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Pregnancy stretch marks are lines on the skin that may develop on the abdomen, as well as on other areas of the body during pregnancy. While they pose no risk at all to mother or baby, many women have concerns about their appearance.
The skin adapts to continuous movement of the body by expanding and contracting, but during pregnancy it may have insufficient time to adjust, causing internal tears in the skin tissue. When these tears repair themselves, they form the scar tissue that we know as stretch marks. A second factor causing stretch marks, which is still a subject of debate, involves the priming of the skin by increased levels of hormones. These hormones attract more water into the skin, which relaxes the bonds between collagen fibres. This makes it easier for the skin tissue to tear when it is stretched, causing stretch marks to form.
While stretch marks generally become visible during the last trimester of pregnancy (around the sixth or seventh month), some women will start to see them forming as soon as their bellies start growing. Most lighter-skinned women tend to develop pinkish stretch marks, whereas darker-skinned women tend to have stretch marks that are lighter than the surrounding skin.
It is estimated that up to 90% of women are prone to developing pregnancy stretch marks.1
Most women develop stretch marks on their abdomen in pregnancy, however it is also common to get stretch marks on the breasts, thighs, hips, lower back and buttocks.1
The best defence against stretch marks is to ensure that skin maintains its maximum elasticity throughout pregnancy. This is achieved by keeping skin well-hydrated and supple at all times.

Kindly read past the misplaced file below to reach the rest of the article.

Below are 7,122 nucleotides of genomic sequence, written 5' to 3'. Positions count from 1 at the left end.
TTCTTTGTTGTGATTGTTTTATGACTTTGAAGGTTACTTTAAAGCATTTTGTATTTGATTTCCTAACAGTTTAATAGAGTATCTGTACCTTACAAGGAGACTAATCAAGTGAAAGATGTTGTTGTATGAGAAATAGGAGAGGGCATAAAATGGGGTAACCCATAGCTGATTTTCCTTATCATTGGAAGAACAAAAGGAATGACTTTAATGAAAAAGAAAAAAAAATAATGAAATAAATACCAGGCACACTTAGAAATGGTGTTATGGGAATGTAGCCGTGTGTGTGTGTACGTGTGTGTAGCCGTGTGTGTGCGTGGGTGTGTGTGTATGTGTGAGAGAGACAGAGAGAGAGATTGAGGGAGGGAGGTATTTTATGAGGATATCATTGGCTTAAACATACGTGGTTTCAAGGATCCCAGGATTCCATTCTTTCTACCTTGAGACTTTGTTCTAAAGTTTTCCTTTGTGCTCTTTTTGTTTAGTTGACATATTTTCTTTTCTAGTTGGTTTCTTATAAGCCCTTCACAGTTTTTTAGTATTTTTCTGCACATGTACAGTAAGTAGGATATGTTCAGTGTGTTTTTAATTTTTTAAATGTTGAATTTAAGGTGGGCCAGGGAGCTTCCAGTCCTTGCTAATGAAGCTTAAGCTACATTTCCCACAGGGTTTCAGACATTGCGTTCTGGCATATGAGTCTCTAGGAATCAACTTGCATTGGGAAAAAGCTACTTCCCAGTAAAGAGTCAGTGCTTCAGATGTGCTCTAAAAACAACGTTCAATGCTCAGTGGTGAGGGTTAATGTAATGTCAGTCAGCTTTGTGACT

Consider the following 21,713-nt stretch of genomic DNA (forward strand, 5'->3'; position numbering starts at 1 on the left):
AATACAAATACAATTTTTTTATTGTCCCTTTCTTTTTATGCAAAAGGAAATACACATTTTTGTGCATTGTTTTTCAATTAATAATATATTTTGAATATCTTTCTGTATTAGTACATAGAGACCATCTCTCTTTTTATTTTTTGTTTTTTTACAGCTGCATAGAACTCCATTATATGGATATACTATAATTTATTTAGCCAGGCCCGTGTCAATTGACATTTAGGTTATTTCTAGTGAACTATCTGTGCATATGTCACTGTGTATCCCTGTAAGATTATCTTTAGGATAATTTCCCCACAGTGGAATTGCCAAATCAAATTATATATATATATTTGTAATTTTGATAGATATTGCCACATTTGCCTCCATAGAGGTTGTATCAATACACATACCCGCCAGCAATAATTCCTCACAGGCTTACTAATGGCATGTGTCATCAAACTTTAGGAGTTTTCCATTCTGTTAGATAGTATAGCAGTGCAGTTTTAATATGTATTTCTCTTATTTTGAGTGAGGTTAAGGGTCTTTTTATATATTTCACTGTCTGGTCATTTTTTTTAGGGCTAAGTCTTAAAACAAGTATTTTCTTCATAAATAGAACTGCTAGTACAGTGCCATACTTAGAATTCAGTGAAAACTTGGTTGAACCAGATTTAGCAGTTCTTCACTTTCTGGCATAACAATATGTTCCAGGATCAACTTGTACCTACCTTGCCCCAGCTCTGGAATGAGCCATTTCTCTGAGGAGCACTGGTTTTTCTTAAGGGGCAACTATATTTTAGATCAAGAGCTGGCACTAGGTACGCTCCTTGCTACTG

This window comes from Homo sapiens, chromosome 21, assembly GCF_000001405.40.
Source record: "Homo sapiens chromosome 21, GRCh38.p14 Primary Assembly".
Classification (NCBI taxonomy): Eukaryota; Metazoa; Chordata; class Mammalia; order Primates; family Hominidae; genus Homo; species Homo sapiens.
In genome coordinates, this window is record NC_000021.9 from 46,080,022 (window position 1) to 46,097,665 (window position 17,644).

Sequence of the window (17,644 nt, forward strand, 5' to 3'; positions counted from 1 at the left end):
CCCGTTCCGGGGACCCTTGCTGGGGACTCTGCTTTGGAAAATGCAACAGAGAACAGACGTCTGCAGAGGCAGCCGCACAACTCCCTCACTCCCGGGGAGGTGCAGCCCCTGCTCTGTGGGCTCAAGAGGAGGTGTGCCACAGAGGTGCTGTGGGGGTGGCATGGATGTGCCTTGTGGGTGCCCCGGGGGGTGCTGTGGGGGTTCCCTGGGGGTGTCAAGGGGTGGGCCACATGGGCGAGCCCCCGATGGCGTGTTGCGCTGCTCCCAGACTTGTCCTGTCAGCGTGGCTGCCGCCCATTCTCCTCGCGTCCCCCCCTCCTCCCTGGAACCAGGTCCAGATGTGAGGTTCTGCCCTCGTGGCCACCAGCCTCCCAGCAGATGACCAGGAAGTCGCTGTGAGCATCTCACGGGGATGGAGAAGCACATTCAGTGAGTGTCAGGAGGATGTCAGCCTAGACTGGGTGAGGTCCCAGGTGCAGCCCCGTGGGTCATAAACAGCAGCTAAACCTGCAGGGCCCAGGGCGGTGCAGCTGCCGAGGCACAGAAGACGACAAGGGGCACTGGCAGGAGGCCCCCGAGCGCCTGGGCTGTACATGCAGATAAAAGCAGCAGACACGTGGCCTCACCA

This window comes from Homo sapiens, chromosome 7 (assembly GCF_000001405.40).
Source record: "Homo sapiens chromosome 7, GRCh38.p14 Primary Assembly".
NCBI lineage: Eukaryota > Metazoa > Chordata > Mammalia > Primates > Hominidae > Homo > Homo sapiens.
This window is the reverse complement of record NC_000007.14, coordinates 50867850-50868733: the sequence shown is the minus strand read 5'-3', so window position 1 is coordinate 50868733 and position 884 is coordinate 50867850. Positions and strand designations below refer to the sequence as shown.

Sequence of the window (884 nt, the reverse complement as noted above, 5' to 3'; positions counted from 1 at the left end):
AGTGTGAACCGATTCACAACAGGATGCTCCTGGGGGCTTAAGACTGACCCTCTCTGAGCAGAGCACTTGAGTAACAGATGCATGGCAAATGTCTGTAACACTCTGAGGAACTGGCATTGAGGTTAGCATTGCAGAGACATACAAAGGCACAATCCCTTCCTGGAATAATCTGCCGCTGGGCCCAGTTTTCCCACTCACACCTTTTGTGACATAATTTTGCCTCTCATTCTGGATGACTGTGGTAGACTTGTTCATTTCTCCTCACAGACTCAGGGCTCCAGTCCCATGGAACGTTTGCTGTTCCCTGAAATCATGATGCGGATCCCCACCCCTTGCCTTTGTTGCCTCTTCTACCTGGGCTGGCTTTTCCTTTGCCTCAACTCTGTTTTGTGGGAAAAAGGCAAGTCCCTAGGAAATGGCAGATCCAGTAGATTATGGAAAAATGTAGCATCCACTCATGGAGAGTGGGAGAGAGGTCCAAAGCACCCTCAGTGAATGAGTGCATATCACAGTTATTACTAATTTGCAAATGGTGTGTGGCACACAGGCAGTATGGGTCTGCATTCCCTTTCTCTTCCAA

Collagen and elastin fibres in the skin are necessary to keep rapidly growing skin taut, and the stronger they are, the less likely they are to break and leave resulting stretch marks. It therefore makes sense to eat foods that are rich in Vitamin E and C, zinc and silica, which help to form collagen. Vitamin C in particular is an important antioxidant that helps protect tissue from damage. Vitamins B2 (Riboflavin) and B3 (Niacin) are also said to help promote and maintain healthy skin. In addition, drinking sufficient water (approximately two litres a day) is seen to be essential in order to help strengthen and renew the skin.
In addition to boosting energy levels, reducing mood swings, improving sleep patterns and enhancing one’s overall self-image, exercise can also help prevent stretch marks forming. Exercise improves circulation, which keeps the skin elastic and more able to stretch as it grows. This improved circulation also reduces the possibility of varicose veins and swollen ankles in pregnancy.
In addition to ensuring that skin is kept supple through eating the right foods and getting enough exercise, a topically applied product that is specifically formulated to maximise the skin’s elasticity can also be used. By applying a product twice daily throughout pregnancy, skin will remain well-hydrated and better able to stretch.